The Fight Ahead
The final text of the Omnibus Law, which still has not been made public, is now sitting on the president’s desk awaiting his signature. Protesters are calling on Jokowi to repeal the law, a call echoed by major trade unions. The president, for his part, has rejected all criticism, and has told people they should take their case to court rather than joining street protests. Obviously, in the courts, the government and its allies would hold the advantage over workers and students.
The current wave of protests come about a year after a similar wave against the gutting of the widely respected Corruption Eradication Commission (KPK) and attempts to introduce various other regressive laws. While the movement forced postponement of several proposed laws, Jokowi did manage to force through the gutting of the KPK, whose existence hindered the kind of patronage and co-option that Jokowi increasingly relies on. Many of the other laws that were opposed by last year’s movement have now been included in the Omnibus Law.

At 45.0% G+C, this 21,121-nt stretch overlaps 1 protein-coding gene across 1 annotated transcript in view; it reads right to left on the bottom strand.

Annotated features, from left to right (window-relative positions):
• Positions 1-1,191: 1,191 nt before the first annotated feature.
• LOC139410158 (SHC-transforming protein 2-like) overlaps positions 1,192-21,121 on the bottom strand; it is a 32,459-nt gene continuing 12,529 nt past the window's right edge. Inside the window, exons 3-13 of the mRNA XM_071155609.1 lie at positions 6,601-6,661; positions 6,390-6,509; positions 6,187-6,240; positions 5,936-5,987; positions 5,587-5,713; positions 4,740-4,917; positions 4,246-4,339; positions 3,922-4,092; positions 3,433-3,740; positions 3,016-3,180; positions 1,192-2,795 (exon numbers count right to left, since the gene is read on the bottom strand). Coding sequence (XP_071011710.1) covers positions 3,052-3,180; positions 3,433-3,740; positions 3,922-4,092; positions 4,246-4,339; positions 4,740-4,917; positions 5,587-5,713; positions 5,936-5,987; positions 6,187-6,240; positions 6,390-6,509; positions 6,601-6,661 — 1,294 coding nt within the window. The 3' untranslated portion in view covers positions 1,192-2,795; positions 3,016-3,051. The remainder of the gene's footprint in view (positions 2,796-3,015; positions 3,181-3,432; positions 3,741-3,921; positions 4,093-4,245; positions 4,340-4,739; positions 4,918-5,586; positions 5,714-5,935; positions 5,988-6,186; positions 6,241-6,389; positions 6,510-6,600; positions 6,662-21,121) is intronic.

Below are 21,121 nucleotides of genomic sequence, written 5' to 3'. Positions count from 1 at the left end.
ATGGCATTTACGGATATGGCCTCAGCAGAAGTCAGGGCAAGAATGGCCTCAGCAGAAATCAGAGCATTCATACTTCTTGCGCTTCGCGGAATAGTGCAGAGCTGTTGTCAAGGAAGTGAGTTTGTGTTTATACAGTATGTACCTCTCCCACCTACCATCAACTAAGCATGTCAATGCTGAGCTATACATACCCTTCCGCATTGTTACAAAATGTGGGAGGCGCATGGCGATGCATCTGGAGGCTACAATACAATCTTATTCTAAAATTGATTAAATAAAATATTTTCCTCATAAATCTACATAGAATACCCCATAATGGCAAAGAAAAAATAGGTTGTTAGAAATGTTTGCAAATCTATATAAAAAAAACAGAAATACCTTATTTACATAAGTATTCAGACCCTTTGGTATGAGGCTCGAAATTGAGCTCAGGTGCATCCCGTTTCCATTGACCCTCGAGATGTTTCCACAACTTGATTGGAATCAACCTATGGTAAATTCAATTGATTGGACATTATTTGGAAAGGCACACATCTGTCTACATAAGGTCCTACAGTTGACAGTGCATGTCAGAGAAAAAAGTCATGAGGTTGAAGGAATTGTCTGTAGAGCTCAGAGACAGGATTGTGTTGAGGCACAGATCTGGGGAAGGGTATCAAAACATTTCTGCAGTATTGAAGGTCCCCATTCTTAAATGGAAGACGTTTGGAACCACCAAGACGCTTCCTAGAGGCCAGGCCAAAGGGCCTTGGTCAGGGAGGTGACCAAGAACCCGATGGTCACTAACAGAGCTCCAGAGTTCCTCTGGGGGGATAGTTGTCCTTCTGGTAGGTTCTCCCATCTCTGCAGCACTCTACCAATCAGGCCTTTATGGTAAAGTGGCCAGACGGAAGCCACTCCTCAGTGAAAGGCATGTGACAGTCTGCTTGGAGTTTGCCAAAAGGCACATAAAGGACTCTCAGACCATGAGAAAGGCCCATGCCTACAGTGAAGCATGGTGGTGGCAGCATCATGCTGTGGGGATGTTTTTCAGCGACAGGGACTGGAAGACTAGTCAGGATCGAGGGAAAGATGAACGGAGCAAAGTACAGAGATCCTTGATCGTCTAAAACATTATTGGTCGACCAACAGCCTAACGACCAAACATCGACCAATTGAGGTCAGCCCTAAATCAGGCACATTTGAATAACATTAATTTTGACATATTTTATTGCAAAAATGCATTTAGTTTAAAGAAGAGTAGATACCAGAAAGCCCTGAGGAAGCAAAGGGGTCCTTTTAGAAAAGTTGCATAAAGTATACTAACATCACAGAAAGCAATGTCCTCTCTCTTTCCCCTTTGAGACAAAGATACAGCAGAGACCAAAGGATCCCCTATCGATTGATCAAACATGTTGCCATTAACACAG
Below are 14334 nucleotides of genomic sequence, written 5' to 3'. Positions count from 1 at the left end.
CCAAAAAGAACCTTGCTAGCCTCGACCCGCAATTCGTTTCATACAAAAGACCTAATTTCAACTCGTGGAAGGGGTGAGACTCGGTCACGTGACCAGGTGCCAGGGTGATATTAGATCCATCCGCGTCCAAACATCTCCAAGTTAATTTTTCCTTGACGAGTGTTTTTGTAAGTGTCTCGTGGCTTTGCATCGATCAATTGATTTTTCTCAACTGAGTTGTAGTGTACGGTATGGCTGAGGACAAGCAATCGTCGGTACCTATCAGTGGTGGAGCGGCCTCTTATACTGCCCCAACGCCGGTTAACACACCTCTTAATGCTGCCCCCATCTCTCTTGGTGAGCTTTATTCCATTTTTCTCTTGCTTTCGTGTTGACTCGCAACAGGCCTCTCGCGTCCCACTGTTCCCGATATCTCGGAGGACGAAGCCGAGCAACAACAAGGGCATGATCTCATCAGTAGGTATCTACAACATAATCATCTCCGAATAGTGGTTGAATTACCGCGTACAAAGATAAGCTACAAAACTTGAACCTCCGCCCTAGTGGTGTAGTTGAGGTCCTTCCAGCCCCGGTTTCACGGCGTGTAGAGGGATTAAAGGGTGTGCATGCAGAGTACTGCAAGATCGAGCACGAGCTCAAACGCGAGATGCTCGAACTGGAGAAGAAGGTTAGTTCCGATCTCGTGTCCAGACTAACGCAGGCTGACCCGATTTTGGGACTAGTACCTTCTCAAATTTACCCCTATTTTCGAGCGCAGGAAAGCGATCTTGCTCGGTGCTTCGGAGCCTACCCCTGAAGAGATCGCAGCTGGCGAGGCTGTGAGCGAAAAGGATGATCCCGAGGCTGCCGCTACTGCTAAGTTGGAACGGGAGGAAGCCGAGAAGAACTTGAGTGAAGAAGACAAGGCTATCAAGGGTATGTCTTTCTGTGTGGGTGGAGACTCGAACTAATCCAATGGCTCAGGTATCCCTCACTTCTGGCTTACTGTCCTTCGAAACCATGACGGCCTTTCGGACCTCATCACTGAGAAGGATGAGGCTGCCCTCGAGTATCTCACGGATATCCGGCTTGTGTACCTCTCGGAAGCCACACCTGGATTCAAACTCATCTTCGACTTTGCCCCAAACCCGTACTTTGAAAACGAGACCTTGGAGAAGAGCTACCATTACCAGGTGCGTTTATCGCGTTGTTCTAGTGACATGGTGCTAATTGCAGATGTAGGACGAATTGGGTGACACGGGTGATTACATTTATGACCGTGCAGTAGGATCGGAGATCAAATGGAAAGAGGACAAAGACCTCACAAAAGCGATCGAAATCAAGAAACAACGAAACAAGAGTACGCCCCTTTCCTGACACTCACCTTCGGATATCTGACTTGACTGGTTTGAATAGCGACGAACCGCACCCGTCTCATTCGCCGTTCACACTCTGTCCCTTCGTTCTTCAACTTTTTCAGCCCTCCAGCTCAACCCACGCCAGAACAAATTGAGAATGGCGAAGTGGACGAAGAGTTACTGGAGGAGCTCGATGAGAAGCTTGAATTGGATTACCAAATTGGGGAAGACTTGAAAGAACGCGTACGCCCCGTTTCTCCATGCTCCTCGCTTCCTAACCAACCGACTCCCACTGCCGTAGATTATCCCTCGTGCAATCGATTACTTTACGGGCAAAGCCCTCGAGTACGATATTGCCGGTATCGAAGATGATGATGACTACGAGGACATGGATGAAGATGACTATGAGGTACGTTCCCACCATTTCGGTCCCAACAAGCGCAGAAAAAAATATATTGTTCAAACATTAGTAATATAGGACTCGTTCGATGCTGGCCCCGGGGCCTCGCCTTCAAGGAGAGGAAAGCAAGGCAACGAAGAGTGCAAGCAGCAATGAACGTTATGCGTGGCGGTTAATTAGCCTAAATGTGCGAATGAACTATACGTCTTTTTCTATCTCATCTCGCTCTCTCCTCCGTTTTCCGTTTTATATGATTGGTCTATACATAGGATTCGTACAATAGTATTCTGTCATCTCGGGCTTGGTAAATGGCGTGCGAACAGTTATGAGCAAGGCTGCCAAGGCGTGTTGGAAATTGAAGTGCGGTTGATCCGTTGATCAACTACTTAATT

Jokowi seems to think he can weather the current storm as well. However, more and more Indonesians are waking up to the reality of Jokowi’s government and its pandering to reactionary Islamists at the expense of women, minorities, and civil liberties. West Papua’s self-determination struggle is taboo for nationalists like Prabowo, but it is nonetheless continuing, and with support of the Indonesian left.
The combined crisis, the threats to Indonesian democracy, the stagnation of post-1998 reform efforts, and attempts to curtail civil liberties and rights of minorities generate anger and opposition. Progressive trade union activists and the country’s small but active left are trying to mobilize the smoldering discontent. Regardless of the outcome of this latest movement, we are seeing only the beginning of the struggle.